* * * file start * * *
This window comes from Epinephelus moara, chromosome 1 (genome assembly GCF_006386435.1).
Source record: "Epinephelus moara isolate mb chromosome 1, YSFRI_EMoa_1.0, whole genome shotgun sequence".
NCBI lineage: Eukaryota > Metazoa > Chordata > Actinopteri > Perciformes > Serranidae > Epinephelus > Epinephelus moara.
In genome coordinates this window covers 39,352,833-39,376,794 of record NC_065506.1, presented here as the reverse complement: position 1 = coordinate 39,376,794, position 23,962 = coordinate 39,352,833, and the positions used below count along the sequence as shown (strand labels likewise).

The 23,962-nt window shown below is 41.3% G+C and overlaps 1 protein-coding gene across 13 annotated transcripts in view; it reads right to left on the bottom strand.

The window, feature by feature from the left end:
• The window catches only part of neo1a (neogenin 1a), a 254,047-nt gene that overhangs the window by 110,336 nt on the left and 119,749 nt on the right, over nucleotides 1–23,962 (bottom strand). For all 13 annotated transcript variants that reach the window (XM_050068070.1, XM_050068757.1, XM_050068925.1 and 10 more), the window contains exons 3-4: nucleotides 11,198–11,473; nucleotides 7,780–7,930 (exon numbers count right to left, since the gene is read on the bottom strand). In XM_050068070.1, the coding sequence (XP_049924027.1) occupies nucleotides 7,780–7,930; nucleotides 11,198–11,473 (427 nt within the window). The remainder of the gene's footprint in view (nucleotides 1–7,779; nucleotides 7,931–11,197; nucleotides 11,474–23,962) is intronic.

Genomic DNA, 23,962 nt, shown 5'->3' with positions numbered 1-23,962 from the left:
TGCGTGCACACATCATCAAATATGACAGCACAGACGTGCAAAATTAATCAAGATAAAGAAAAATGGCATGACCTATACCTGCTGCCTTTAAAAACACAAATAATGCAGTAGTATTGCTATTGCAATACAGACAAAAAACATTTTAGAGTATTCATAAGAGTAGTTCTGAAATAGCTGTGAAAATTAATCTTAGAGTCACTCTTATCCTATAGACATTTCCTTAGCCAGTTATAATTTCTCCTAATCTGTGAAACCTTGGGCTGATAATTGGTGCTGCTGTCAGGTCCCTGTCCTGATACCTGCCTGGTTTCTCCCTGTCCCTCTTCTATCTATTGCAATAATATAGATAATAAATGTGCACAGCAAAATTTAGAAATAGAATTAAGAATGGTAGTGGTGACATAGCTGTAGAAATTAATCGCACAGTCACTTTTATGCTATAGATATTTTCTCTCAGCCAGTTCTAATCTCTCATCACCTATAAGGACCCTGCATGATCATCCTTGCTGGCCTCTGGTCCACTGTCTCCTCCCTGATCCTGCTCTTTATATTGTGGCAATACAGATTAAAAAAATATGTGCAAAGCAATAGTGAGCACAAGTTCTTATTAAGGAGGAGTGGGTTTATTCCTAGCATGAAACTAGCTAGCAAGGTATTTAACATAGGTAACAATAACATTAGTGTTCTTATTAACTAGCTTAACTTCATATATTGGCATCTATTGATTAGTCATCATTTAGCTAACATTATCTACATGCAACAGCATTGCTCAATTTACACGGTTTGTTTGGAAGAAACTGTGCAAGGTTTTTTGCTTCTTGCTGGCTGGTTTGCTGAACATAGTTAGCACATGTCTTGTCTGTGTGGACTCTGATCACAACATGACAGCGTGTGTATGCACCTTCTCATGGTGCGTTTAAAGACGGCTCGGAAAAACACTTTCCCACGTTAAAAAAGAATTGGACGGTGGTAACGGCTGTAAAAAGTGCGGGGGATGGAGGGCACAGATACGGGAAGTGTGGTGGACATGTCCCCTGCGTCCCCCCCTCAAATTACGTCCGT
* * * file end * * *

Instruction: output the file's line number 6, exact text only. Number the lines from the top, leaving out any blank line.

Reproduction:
The window, feature by feature from the left end: